Dezeen Magazine

Driving car

Connected cars face hacking threat thanks to wireless safety features

News: hackers could exploit wireless and internet-based technologies already being used in new car designs to take control of vehicles – creating the potential for a "terrorist-type threat".

Edmund King, president of British motoring group The AA, has warned that fitting cars with internet connections and wireless networks could provide hackers with an easy-access route to control braking, steering and acceleration, as well as personal information.

"You’re getting cars that are connected to the internet 24 hours a day. If cybercriminals targeted automobiles like they’re targeting other things we'd be in for a hard and fast ride," King told British newspaper The Times.

"The more cars rely on technology, particularly remote technology, the more there is to get at," he said. "Ultimately there could be a terrorist-type threat to transport systems. I don't think we're there yet but it is something that needs to be addressed."

His comments come in the wake of a number of demonstrations that have shown how individuals can take control of a car's system through its Controller Area Network (CAN) – the name given to the car's internal computer – via bluetooth or wireless networks.

The CAN is used to provide safety systems like cruise control and auto piloting as well as assisted braking and steering, guided parking, central locking, airbag deployment and a range of other features. In some models it also powers the car's in-built GPS.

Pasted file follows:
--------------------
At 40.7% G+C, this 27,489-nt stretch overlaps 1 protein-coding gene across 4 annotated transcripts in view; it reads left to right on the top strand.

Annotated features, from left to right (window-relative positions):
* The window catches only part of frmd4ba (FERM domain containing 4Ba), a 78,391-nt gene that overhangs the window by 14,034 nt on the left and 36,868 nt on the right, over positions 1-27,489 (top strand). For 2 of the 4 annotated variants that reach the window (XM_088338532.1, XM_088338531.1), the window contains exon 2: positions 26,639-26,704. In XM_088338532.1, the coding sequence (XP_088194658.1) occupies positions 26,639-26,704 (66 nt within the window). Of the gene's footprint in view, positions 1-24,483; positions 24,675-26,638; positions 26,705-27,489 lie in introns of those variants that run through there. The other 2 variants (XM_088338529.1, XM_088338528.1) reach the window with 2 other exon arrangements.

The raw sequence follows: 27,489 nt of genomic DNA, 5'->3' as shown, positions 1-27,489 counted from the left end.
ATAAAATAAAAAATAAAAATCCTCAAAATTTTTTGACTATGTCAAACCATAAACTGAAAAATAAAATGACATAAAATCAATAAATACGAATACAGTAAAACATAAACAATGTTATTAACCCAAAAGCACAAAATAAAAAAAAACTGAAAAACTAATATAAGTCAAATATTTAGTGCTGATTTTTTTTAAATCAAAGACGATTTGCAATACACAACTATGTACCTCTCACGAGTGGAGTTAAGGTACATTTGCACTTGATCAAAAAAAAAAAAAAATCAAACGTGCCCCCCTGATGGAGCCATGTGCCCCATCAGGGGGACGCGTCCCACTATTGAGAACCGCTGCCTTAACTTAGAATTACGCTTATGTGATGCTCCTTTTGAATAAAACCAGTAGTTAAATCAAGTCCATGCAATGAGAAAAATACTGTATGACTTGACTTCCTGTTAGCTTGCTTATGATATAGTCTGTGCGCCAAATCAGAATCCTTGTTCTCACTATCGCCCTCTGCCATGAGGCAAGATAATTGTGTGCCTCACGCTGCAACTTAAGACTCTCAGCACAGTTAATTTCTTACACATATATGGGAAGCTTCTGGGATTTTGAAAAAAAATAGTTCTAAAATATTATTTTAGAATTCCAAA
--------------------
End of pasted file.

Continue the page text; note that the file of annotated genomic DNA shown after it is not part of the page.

Many of these systems form the base technology for driverless vehicles, which rely on wireless internet location services to navigate roads. Mobile apps that synchronise with data stored by the car could be another point of weakness.

A number of car brands have recently released models that rely heavily on wireless and GPS technologies for some of their core functionality, including Tesla's Model SD electric car, which could be "summoned" by owners to pick them up autonomously using the company's new Autopilot function.

Earlier this year, two Spanish security experts created a $20 (£12.80) CAN hacking tool that uses a $1 (£0.64) computer chip to bypass any encryptions of the car's software, allowing it to read and write data from the computer's memory.

Once installed the device can be controlled remotely, giving an individual access to functions like braking, alarms and airbags.

In May, Vice magazine posted a video showing how a car could be hacked into wirelessly using a laptop, including a first-hand demonstration from information security researcher Mathew Solnik.

In 2013, Charlie Miller and Chris Valasek, a security engineer at Twitter and a director of security intelligence at the Seattle consultancy IOActive respectively, demonstrated the results of a year's worth of Pentagon-funded research into security vulnerabilities in cars by hacking a Ford Escape and a Toyota Prius.

But their hacks relied on physical access to each car's systems. John Hanson, safety manage for Toyota, told Forbes that wireless hacking was a more serious risk.

"Our focus, and that of the entire auto industry, is to prevent hacking from a remote wireless device outside of the vehicle," he said.  "We believe our systems are robust and secure."